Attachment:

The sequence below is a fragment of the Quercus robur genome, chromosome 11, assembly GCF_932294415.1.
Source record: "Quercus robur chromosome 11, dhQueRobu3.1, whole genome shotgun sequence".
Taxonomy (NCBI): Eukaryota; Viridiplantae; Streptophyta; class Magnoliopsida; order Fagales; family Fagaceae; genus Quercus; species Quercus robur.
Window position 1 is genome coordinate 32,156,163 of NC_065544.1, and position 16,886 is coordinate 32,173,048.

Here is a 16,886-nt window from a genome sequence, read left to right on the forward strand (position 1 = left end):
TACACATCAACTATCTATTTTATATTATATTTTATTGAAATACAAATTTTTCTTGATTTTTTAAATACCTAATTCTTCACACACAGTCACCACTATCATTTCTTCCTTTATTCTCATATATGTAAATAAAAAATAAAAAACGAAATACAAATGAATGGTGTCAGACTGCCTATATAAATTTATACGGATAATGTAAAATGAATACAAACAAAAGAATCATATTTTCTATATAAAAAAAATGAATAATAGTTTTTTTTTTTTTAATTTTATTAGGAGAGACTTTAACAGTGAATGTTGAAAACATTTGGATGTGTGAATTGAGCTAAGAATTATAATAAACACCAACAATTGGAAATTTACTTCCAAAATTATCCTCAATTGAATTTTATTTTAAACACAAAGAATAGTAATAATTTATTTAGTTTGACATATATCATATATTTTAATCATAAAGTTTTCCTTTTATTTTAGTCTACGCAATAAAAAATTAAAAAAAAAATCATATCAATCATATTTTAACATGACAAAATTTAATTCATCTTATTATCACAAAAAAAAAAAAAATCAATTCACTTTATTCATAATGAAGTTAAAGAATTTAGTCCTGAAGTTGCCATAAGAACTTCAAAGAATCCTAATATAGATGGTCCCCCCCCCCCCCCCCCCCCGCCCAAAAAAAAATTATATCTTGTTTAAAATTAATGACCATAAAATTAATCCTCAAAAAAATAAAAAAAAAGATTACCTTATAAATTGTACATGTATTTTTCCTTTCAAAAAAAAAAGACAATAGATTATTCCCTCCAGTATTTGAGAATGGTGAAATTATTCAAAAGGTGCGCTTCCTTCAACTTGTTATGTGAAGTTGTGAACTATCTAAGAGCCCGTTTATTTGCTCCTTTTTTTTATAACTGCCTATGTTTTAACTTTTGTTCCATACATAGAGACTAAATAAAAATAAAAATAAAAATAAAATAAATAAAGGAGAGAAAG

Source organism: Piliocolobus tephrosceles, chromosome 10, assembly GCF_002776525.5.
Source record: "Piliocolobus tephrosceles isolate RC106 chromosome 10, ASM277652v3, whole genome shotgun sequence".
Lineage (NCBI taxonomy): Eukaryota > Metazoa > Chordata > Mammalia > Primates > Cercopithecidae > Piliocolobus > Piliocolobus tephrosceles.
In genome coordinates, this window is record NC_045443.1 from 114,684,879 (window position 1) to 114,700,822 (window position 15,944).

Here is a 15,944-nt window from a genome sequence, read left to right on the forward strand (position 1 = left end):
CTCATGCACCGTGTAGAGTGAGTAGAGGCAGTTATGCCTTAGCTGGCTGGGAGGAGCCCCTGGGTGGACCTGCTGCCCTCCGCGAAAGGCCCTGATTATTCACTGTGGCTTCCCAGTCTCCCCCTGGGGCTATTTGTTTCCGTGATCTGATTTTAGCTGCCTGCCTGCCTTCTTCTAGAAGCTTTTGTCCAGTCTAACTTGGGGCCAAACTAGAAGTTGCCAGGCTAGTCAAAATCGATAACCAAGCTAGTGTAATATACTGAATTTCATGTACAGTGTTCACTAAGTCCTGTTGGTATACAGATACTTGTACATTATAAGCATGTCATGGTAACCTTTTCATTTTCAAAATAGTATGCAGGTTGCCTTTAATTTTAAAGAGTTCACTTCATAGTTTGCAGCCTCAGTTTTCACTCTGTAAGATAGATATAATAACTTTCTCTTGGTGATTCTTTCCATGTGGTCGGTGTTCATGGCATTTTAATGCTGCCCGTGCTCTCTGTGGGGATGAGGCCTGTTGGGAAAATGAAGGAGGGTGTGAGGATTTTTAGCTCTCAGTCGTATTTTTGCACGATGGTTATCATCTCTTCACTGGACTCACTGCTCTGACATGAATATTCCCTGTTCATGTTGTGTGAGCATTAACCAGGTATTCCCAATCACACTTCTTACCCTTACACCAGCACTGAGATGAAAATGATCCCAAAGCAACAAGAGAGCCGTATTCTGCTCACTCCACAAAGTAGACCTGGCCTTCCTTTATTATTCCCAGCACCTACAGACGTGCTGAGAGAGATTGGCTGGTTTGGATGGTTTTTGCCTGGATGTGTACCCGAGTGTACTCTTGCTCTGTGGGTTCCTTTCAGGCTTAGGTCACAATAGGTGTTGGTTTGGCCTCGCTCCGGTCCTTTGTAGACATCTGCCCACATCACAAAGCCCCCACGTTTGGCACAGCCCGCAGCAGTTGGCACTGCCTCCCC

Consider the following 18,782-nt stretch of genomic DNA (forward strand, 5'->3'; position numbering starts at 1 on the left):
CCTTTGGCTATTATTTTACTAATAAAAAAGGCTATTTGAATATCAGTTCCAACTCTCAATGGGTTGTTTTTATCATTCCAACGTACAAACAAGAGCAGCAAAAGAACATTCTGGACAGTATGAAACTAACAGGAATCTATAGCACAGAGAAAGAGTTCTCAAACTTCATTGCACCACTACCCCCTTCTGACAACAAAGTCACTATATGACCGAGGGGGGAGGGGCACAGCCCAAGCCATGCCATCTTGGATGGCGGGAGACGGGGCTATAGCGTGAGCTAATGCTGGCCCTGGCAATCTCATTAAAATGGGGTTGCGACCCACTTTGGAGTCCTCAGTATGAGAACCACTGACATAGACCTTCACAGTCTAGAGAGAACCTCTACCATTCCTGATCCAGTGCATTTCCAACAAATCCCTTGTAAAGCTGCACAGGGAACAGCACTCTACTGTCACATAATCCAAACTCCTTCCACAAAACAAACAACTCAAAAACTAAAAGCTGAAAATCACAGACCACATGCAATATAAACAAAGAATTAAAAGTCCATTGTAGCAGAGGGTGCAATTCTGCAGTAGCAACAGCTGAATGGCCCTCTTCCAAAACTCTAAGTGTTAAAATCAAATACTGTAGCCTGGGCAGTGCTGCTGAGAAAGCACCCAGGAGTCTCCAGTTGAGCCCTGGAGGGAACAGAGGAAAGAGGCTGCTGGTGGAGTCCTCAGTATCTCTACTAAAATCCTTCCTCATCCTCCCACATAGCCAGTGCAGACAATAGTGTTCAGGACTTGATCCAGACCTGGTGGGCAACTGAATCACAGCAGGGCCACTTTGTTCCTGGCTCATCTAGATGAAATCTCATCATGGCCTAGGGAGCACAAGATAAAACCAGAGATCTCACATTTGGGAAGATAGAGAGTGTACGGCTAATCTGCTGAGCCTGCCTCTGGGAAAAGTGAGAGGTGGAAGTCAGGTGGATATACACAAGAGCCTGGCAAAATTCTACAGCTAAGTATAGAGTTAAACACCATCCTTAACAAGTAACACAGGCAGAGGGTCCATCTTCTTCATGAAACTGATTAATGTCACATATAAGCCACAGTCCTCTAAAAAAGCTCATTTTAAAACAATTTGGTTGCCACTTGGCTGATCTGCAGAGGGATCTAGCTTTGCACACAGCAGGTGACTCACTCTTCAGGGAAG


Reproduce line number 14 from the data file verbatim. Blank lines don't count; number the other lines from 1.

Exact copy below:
CCTTTGGCTATTATTTTACTAATAAAAAAGGCTATTTGAATATCAGTTCCAACTCTCAATGGGTTGTTTTTATCATTCCAACGTACAAACAAGAGCAGCAAAAGAACATTCTGGACAGTATGAAACTAACAGGAATCTATAGCACAGAGAAAGAGTTCTCAAACTTCATTGCACCACTACCCCCTTCTGACAACAAAGTCACTATATGACCGAGGGGGGAGGGGCACAGCCCAAGCCATGCCATCTTGGATGGCGGGAGACGGGGCTATAGCGTGAGCTAATGCTGGCCCTGGCAATCTCATTAAAATGGGGTTGCGACCCACTTTGGAGTCCTCAGTATGAGAACCACTGACATAGACCTTCACAGTCTAGAGAGAACCTCTACCATTCCTGATCCAGTGCATTTCCAACAAATCCCTTGTAAAGCTGCACAGGGAACAGCACTCTACTGTCACATAATCCAAACTCCTTCCACAAAACAAACAACTCAAAAACTAAAAGCTGAAAATCACAGACCACATGCAATATAAACAAAGAATTAAAAGTCCATTGTAGCAGAGGGTGCAATTCTGCAGTAGCAACAGCTGAATGGCCCTCTTCCAAAACTCTAAGTGTTAAAATCAAATACTGTAGCCTGGGCAGTGCTGCTGAGAAAGCACCCAGGAGTCTCCAGTTGAGCCCTGGAGGGAACAGAGGAAAGAGGCTGCTGGTGGAGTCCTCAGTATCTCTACTAAAATCCTTCCTCATCCTCCCACATAGCCAGTGCAGACAATAGTGTTCAGGACTTGATCCAGACCTGGTGGGCAACTGAATCACAGCAGGGCCACTTTGTTCCTGGCTCATCTAGATGAAATCTCATCATGGCCTAGGGAGCACAAGATAAAACCAGAGATCTCACATTTGGGAAGATAGAGAGTGTACGGCTAATCTGCTGAGCCTGCCTCTGGGAAAAGTGAGAGGTGGAAGTCAGGTGGATATACACAAGAGCCTGGCAAAATTCTACAGCTAAGTATAGAGTTAAACACCATCCTTAACAAGTAACACAGGCAGAGGGTCCATCTTCTTCATGAAACTGATTAATGTCACATATAAGCCACAGTCCTCTAAAAAAGCTCATTTTAAAACAATTTGGTTGCCACTTGGCTGATCTGCAGAGGGATCTAGCTTTGCACACAGCAGGTGACTCACTCTTCAGGGAAG